Resume Tips - Career Objective

Sell yourself to the employer in a maximum of two paragraphs. It will take time to craft an objective that really works for you so put some effort and thought into what you write. This is where you prove to your employer that you are clear about your career goals.

Focus on the strengths and experience you have. For example, “I am seeking a management position where I can effectively utilise my expertise in human relations, project management, and staff recruitment and retention. You can expand on this expertise and experience later.

Give evidence that you are familiar with the industry and the expectations of the sort of company you wish to work for. Perhaps you have experience as a journalist and you are seeking a public relations position. “As a journalist with 2 years experience in a busy newsroom, I have extensive media industry contacts and these relationships will be highly beneficial in delivering effective public relations campaigns.”

Rather than state what you want from the employer, focus on the employer’s needs. A well-written objective convinces the employer you have what it takes to do the job. Convince the employer you can add value to the company’s business.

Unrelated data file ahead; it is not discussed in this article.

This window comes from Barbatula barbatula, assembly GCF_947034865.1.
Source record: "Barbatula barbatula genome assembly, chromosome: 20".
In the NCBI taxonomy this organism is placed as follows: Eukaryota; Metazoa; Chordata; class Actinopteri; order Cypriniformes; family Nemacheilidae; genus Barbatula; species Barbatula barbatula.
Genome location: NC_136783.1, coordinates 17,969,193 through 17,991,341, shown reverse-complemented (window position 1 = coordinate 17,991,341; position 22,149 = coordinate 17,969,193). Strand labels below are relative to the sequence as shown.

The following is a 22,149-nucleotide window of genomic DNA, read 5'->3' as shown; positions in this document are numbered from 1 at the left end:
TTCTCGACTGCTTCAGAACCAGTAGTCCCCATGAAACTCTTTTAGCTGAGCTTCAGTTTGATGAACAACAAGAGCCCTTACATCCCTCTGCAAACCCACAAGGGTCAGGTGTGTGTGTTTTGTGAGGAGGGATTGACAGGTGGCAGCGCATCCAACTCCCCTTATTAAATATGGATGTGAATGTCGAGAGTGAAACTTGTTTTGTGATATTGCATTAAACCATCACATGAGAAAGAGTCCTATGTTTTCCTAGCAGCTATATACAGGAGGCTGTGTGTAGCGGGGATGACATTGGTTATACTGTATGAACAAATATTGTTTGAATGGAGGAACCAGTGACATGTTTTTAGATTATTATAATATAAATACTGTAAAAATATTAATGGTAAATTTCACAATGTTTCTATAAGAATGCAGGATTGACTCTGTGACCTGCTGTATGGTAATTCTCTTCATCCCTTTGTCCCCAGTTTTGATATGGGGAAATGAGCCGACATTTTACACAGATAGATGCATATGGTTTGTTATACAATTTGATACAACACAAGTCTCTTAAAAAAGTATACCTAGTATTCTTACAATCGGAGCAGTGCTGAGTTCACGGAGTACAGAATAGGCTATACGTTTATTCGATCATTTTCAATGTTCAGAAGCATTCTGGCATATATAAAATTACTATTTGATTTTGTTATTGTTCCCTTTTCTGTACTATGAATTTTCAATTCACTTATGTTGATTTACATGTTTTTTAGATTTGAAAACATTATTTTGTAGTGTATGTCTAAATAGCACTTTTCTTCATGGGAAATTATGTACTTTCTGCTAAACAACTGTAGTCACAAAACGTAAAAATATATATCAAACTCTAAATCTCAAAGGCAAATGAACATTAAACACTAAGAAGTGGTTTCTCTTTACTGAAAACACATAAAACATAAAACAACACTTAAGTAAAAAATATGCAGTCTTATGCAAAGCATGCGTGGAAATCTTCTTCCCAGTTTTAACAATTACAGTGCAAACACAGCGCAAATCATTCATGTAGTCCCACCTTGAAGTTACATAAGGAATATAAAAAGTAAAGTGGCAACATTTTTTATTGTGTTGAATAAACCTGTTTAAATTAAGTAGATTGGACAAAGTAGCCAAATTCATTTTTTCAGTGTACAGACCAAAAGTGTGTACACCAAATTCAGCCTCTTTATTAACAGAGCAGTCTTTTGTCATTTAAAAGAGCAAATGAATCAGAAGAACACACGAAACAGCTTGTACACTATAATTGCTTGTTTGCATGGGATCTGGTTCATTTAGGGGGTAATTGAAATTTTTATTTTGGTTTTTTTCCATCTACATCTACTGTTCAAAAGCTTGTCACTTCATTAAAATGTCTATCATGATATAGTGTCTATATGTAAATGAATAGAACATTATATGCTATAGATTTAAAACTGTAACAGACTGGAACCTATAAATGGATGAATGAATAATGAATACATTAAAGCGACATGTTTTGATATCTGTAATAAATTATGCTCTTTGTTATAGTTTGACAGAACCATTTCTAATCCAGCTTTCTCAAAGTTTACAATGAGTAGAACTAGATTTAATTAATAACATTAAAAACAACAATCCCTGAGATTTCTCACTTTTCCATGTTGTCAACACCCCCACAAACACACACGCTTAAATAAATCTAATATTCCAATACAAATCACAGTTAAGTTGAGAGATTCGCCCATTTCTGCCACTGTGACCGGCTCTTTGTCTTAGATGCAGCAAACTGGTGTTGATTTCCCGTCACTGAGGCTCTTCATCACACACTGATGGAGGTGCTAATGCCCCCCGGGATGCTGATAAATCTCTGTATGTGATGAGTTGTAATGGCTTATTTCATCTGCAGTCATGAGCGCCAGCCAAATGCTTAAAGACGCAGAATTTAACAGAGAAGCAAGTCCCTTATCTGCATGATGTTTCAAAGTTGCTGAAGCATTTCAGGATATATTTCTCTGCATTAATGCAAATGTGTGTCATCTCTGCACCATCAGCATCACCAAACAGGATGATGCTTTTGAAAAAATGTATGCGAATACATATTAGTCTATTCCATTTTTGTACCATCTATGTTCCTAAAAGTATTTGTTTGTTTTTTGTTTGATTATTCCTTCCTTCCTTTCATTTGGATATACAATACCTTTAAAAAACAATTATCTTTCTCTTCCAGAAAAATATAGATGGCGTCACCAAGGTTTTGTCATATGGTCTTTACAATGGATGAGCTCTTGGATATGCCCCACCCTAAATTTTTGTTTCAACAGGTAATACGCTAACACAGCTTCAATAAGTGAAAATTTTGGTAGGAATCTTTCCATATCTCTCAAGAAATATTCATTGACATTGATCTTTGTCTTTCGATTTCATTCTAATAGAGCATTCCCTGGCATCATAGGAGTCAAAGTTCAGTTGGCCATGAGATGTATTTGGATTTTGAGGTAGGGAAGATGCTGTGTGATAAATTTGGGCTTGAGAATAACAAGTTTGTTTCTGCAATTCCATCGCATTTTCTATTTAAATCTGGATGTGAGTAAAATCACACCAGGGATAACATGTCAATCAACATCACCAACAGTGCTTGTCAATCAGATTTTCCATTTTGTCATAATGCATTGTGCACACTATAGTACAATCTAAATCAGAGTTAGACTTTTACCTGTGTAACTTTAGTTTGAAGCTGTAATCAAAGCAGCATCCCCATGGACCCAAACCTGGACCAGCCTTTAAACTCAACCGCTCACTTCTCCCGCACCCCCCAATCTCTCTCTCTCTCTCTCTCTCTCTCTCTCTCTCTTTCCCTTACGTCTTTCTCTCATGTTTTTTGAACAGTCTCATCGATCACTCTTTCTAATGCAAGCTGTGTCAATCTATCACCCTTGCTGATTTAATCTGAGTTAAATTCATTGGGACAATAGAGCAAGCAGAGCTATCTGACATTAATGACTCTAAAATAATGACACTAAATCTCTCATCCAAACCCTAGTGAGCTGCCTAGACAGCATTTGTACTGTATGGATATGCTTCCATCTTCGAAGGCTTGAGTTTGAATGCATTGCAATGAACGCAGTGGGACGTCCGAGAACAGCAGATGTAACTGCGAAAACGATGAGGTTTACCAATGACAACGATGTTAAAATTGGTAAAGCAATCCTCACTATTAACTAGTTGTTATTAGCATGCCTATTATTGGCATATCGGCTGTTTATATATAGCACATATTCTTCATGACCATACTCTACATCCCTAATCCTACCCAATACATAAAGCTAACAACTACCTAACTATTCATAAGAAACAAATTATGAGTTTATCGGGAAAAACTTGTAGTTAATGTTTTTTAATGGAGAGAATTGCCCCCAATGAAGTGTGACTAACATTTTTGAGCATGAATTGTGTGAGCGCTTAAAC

Are training and development opportunities important to you? Show an employer that you are flexible with developing new skills and prepared to take on challenges and pursue a long-term career with their company.

Try to sum up your objective in two paragraphs at most. Ask a trusted mentor or friend to look over your statement to make sure your objectives and wording are clear and strong.

Short and long term goals can be stated succinctly, as in this statement: “My short term goals are to work in various facets of the travel and tourism industry to increase my skills base in preparation for my longer term goal, which is to own and manage my own travel business.” A graphic designer might state: “I aim to use my hand drawing and digital design skills to enhance a number of in-house design projects with the intention to move into brand management and corporate identity management in the future.” A retail manager will have a different set of objectives again. Perhaps s/he might write: “My intention is to enhance profitability and staff morale as a store manager in the local branch, with the prospective of advancing to sales management with the Victorian branch in the future.”